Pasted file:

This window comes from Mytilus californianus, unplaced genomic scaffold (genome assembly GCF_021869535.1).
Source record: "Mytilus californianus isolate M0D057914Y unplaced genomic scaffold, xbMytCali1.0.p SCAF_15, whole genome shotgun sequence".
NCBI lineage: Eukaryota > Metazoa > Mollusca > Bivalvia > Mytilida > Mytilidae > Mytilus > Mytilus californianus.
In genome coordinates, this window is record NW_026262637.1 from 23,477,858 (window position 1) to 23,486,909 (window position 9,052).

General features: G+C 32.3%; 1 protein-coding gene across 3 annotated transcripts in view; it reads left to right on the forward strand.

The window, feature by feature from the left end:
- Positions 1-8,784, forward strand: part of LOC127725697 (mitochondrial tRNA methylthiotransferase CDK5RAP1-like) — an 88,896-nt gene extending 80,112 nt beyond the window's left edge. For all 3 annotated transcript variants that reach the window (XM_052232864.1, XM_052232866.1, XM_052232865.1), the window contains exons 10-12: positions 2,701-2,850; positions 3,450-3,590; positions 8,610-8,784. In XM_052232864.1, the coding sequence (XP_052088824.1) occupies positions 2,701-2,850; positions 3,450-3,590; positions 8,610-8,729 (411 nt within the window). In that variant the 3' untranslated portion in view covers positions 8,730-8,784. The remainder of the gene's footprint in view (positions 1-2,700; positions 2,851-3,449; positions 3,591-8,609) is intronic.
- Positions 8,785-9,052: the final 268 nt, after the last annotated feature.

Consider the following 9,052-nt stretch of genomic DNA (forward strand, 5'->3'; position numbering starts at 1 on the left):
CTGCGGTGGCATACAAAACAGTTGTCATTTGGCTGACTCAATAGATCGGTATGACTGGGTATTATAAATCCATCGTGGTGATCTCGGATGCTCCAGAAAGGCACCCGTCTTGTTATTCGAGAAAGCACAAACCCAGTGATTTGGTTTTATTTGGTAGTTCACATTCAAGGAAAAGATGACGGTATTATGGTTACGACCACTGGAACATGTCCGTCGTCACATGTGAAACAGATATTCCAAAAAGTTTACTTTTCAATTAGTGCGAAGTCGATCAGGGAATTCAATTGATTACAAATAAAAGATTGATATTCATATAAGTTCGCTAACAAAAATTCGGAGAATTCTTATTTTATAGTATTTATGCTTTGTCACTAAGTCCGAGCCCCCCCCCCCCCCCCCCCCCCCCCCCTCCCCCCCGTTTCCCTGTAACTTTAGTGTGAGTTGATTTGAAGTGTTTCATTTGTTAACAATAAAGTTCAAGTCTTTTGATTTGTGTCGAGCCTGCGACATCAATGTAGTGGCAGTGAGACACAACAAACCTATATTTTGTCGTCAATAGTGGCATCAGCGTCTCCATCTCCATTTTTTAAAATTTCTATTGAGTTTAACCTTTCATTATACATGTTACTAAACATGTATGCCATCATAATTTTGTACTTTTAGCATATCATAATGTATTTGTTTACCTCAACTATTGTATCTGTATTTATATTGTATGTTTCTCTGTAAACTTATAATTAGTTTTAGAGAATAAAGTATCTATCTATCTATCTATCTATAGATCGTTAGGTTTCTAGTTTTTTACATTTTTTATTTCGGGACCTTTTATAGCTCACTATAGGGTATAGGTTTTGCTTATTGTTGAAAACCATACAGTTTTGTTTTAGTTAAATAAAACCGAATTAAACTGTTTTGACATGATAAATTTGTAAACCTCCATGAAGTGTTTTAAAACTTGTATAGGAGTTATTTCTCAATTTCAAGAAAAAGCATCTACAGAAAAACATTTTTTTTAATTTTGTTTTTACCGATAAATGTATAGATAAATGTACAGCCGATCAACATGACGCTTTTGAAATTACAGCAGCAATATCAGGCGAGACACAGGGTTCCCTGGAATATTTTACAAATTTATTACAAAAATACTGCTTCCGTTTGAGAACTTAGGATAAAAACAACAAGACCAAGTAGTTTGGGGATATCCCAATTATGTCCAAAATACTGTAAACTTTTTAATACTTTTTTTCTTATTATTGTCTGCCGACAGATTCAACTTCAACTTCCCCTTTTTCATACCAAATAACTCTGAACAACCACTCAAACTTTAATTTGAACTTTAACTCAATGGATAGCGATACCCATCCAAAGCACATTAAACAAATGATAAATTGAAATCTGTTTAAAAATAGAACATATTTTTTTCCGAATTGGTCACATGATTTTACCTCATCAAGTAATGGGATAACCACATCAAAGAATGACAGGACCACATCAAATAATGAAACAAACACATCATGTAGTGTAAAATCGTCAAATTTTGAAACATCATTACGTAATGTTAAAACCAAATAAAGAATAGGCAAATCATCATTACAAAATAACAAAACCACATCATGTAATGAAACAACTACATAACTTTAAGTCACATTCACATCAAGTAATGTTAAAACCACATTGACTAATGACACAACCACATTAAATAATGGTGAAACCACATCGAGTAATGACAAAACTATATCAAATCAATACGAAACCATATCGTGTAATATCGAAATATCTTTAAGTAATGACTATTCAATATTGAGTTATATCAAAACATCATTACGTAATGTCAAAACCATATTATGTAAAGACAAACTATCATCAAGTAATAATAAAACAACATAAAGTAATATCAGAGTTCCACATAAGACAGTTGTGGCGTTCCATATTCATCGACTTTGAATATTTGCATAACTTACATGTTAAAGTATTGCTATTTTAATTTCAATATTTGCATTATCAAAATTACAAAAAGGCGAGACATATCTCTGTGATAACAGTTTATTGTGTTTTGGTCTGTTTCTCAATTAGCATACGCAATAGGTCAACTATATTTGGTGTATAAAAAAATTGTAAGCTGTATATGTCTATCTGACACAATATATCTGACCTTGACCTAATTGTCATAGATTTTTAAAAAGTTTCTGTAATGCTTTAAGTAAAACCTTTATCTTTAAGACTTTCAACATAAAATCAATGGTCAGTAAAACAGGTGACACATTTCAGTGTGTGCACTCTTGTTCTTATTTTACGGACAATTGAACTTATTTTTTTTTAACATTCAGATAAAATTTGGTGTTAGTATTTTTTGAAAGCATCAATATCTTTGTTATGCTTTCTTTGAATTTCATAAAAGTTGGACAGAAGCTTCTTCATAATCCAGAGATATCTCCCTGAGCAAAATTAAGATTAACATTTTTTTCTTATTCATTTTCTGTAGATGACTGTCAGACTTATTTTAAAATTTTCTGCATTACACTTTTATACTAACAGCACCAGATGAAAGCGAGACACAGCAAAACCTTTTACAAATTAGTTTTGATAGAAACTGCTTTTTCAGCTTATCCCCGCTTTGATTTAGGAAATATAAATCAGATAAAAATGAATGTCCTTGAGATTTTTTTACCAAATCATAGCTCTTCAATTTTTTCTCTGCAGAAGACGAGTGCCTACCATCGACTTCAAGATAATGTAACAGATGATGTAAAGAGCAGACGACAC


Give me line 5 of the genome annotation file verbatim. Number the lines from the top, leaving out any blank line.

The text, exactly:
General features: G+C 32.3%; 1 protein-coding gene across 3 annotated transcripts in view; it reads left to right on the forward strand.